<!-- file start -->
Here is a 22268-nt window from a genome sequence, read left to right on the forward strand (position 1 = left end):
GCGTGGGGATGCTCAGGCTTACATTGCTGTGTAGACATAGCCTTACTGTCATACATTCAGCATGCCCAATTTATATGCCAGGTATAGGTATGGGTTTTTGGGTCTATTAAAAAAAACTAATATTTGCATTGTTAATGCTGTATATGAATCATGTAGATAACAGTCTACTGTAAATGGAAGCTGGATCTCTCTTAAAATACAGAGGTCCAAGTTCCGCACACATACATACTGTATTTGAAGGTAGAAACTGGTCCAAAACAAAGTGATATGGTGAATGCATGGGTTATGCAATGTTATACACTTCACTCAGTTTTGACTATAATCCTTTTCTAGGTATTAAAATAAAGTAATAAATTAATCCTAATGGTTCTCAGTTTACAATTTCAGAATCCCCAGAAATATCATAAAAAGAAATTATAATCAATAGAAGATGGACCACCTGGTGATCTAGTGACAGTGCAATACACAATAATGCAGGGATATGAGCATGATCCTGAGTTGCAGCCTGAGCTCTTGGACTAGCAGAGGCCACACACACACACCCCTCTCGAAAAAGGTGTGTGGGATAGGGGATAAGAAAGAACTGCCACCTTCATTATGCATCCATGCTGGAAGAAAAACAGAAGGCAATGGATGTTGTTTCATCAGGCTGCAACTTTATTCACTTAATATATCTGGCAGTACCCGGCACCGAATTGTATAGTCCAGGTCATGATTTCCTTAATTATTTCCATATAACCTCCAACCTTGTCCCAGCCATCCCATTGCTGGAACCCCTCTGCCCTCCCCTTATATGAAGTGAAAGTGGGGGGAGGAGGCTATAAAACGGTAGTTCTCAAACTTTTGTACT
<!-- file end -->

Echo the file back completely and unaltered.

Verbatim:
Here is a 22268-nt window from a genome sequence, read left to right on the forward strand (position 1 = left end):
GCGTGGGGATGCTCAGGCTTACATTGCTGTGTAGACATAGCCTTACTGTCATACATTCAGCATGCCCAATTTATATGCCAGGTATAGGTATGGGTTTTTGGGTCTATTAAAAAAAACTAATATTTGCATTGTTAATGCTGTATATGAATCATGTAGATAACAGTCTACTGTAAATGGAAGCTGGATCTCTCTTAAAATACAGAGGTCCAAGTTCCGCACACATACATACTGTATTTGAAGGTAGAAACTGGTCCAAAACAAAGTGATATGGTGAATGCATGGGTTATGCAATGTTATACACTTCACTCAGTTTTGACTATAATCCTTTTCTAGGTATTAAAATAAAGTAATAAATTAATCCTAATGGTTCTCAGTTTACAATTTCAGAATCCCCAGAAATATCATAAAAAGAAATTATAATCAATAGAAGATGGACCACCTGGTGATCTAGTGACAGTGCAATACACAATAATGCAGGGATATGAGCATGATCCTGAGTTGCAGCCTGAGCTCTTGGACTAGCAGAGGCCACACACACACACCCCTCTCGAAAAAGGTGTGTGGGATAGGGGATAAGAAAGAACTGCCACCTTCATTATGCATCCATGCTGGAAGAAAAACAGAAGGCAATGGATGTTGTTTCATCAGGCTGCAACTTTATTCACTTAATATATCTGGCAGTACCCGGCACCGAATTGTATAGTCCAGGTCATGATTTCCTTAATTATTTCCATATAACCTCCAACCTTGTCCCAGCCATCCCATTGCTGGAACCCCTCTGCCCTCCCCTTATATGAAGTGAAAGTGGGGGGAGGAGGCTATAAAACGGTAGTTCTCAAACTTTTGTACT